Are you a big podcast listener? A new study suggests that you may be more open-minded and intellectually curious than people who don’t listen to podcasts.
Podcasts have become increasingly popular in recent years, with a reported 75.9 million podcast listeners in the US and 15.61 million in the UK as of 2020. Yet comparatively little research exists on how and why people listen to this type of on-demand audio content.
“I mainly study social media use, but am an avid podcast listener,” explains Stephanie Tobin, a senior lecturer in psychology at Queensland University of Technology (QUT) and first author on the new study.
Tobin’s own favourite podcasts include Two Psychologists Four Beers, Very Bad Wizards, Chat 10 Looks 3, and My Favorite Murder.
“I was interested in applying the same methods we use to understand why people use social media to understand why people listen to podcasts,” she says.
Together with co-author Rosanna Guadagno of Stanford University in the United States, Tobin surveyed a sample of around 300 people from several different countries about their podcast listening habits. The participants also completed the Big Five Inventory, a validated questionnaire designed to measure key personality traits.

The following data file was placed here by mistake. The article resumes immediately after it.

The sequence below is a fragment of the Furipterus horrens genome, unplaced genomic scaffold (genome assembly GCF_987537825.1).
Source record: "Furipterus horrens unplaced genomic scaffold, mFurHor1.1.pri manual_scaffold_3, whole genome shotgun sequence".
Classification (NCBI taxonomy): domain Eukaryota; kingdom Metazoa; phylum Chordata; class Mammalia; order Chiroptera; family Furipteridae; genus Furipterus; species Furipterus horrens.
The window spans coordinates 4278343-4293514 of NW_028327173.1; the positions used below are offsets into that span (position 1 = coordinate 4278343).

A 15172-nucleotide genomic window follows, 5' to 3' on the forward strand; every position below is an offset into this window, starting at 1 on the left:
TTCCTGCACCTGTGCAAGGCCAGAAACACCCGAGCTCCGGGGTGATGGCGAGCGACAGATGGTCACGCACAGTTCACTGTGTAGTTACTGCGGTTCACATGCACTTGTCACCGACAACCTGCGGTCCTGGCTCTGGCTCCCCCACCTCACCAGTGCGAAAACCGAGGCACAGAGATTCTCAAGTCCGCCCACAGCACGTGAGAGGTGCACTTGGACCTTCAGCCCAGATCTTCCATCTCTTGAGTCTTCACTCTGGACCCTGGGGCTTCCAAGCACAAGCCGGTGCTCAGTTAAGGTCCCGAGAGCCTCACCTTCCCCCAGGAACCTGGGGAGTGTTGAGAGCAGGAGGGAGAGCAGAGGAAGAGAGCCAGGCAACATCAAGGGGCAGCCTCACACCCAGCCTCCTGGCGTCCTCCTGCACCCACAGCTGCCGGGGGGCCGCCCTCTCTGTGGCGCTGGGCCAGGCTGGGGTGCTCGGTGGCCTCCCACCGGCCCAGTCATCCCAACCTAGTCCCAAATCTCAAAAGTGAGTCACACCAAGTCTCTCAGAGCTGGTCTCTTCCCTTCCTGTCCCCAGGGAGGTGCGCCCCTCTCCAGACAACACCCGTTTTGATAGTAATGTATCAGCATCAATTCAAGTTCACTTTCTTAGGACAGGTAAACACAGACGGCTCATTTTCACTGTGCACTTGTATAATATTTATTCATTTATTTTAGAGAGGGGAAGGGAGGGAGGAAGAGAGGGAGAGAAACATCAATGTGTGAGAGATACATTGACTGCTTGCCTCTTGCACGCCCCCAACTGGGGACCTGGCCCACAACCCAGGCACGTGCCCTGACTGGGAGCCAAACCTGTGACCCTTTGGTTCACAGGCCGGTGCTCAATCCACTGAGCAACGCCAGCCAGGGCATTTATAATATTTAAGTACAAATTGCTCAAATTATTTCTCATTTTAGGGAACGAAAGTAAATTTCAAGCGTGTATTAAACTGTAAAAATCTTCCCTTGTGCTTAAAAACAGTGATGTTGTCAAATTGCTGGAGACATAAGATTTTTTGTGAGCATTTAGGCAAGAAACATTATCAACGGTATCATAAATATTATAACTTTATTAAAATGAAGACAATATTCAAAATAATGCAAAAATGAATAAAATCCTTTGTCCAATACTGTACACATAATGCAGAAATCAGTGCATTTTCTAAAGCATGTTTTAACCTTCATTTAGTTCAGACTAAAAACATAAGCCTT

“We found that people who were more open to experience, more curious, and who enjoyed thinking more were more likely to have listened to a podcast,” Tobin says.
This fits with earlier research showing that these traits are associated with use of new technologies and using online platforms to find information.
On the other hand, participants who scored higher on their need to belong were less likely to be podcast listeners. This was surprising to Tobin, who had expected the opposite relationship.
Nevertheless, podcast listeners who spent more hours per week listening were more socially engaged with the podcasts they listened to, and experienced stronger parasocial (one-sided) relationships with podcast hosts.
“I’d be interested to follow up on the social aspects, perhaps by looking at the online communities that form around specific podcasts,” says Tobin.
Originally published by Cosmos as Podcast listeners may be more open-minded
Matilda is a science writer at Cosmos. She holds a Bachelor of Arts and a Bachelor of Science (Honours) from the University of Adelaide.
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